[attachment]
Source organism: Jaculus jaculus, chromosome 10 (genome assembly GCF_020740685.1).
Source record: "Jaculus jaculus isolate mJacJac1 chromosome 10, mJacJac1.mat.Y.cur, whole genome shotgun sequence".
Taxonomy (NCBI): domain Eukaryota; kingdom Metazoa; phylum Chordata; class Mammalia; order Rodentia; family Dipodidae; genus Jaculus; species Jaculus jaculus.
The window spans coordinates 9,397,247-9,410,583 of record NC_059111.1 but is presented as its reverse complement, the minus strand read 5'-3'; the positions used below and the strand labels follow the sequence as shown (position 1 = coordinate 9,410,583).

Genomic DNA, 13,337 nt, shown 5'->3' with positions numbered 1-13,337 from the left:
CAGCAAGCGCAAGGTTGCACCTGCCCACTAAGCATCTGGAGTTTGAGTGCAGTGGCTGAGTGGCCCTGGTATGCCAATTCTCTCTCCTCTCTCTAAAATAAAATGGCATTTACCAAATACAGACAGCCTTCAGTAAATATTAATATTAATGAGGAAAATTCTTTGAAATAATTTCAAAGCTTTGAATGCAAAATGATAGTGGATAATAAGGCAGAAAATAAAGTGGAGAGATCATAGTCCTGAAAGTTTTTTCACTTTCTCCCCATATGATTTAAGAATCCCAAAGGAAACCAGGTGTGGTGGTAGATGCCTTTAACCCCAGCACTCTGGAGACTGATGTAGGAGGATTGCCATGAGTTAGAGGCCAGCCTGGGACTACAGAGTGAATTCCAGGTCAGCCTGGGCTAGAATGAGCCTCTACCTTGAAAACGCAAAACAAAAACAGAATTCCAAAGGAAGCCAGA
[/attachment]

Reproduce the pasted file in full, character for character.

Source organism: Jaculus jaculus, chromosome 10 (genome assembly GCF_020740685.1).
Source record: "Jaculus jaculus isolate mJacJac1 chromosome 10, mJacJac1.mat.Y.cur, whole genome shotgun sequence".
Taxonomy (NCBI): domain Eukaryota; kingdom Metazoa; phylum Chordata; class Mammalia; order Rodentia; family Dipodidae; genus Jaculus; species Jaculus jaculus.
The window spans coordinates 9,397,247-9,410,583 of record NC_059111.1 but is presented as its reverse complement, the minus strand read 5'-3'; the positions used below and the strand labels follow the sequence as shown (position 1 = coordinate 9,410,583).

Genomic DNA, 13,337 nt, shown 5'->3' with positions numbered 1-13,337 from the left:
CAGCAAGCGCAAGGTTGCACCTGCCCACTAAGCATCTGGAGTTTGAGTGCAGTGGCTGAGTGGCCCTGGTATGCCAATTCTCTCTCCTCTCTCTAAAATAAAATGGCATTTACCAAATACAGACAGCCTTCAGTAAATATTAATATTAATGAGGAAAATTCTTTGAAATAATTTCAAAGCTTTGAATGCAAAATGATAGTGGATAATAAGGCAGAAAATAAAGTGGAGAGATCATAGTCCTGAAAGTTTTTTCACTTTCTCCCCATATGATTTAAGAATCCCAAAGGAAACCAGGTGTGGTGGTAGATGCCTTTAACCCCAGCACTCTGGAGACTGATGTAGGAGGATTGCCATGAGTTAGAGGCCAGCCTGGGACTACAGAGTGAATTCCAGGTCAGCCTGGGCTAGAATGAGCCTCTACCTTGAAAACGCAAAACAAAAACAGAATTCCAAAGGAAGCCAGA